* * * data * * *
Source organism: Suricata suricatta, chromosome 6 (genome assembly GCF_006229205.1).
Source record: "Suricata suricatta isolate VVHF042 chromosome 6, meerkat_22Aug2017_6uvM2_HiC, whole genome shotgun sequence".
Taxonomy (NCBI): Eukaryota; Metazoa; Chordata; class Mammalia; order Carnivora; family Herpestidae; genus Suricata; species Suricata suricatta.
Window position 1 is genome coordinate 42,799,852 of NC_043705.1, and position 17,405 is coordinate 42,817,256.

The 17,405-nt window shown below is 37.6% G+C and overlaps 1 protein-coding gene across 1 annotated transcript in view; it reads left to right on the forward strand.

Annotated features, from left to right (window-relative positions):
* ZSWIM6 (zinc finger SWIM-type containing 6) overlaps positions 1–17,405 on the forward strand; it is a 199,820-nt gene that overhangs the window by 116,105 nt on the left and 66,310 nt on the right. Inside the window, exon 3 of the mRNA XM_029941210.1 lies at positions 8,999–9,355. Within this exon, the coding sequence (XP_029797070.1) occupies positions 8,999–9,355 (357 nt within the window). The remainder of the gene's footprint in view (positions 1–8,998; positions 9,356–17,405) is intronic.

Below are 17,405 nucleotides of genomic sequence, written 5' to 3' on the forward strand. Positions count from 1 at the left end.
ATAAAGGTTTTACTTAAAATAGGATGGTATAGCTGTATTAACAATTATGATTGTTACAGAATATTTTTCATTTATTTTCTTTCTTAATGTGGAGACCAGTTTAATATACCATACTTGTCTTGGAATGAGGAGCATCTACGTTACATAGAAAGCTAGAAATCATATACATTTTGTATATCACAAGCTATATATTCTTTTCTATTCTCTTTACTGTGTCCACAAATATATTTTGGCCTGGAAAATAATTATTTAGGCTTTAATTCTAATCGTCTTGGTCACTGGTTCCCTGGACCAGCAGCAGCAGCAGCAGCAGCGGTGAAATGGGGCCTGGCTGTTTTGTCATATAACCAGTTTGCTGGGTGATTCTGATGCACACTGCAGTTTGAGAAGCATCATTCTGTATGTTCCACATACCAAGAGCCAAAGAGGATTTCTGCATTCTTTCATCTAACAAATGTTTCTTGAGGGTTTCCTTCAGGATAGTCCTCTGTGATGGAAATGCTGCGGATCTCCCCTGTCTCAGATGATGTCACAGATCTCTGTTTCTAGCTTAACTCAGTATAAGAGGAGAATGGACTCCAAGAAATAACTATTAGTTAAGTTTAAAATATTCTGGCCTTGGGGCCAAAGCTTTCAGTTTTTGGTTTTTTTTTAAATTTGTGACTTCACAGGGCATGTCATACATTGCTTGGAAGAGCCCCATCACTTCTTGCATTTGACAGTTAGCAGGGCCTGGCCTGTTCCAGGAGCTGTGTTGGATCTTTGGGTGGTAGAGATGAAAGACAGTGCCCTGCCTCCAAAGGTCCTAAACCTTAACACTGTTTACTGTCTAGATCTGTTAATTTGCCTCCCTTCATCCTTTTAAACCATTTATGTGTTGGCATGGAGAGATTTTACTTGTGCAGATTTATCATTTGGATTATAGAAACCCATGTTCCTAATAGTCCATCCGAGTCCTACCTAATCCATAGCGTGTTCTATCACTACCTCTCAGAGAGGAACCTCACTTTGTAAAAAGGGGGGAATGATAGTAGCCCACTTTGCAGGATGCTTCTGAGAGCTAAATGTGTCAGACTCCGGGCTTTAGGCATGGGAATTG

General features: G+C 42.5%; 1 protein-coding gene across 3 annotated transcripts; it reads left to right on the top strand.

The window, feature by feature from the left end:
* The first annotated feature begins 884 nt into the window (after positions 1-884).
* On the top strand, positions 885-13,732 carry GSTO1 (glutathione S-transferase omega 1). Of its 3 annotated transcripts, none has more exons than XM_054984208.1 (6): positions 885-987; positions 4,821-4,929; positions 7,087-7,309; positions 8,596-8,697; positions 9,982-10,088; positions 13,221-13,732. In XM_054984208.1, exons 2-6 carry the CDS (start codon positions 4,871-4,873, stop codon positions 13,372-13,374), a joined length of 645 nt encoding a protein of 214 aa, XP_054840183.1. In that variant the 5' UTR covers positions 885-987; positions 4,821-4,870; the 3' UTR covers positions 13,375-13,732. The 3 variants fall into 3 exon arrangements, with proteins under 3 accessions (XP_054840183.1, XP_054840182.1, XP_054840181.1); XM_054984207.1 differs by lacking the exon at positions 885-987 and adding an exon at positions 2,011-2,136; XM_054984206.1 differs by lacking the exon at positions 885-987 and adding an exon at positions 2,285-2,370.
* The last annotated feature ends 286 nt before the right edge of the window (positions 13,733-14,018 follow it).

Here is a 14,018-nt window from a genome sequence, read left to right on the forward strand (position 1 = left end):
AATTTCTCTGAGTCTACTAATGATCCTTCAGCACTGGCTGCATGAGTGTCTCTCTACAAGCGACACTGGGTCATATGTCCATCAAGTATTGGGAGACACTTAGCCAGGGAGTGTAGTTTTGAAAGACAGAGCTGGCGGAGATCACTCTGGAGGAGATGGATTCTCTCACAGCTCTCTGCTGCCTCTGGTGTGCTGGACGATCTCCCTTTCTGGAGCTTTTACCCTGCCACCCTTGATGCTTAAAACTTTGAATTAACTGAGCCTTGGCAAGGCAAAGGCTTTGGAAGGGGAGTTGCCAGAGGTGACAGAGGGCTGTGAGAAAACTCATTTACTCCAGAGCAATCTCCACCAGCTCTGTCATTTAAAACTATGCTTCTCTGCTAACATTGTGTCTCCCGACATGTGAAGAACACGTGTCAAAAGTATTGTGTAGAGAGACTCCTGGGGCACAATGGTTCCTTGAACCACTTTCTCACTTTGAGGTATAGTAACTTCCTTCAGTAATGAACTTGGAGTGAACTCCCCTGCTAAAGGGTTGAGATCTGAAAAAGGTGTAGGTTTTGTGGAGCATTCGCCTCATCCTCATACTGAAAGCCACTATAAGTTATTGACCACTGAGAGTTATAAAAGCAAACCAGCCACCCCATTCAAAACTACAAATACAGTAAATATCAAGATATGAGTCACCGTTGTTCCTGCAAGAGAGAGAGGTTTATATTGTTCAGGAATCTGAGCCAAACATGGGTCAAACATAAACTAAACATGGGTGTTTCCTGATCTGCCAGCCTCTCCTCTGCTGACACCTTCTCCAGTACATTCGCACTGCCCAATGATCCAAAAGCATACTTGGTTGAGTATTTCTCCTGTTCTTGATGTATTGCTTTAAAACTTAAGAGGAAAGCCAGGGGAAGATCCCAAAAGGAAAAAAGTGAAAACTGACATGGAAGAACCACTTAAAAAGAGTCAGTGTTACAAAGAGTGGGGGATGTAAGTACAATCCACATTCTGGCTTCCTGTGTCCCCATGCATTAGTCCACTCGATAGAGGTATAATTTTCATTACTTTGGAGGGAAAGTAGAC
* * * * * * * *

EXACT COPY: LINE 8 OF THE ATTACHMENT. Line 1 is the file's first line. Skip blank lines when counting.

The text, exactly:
Below are 17,405 nucleotides of genomic sequence, written 5' to 3' on the forward strand. Positions count from 1 at the left end.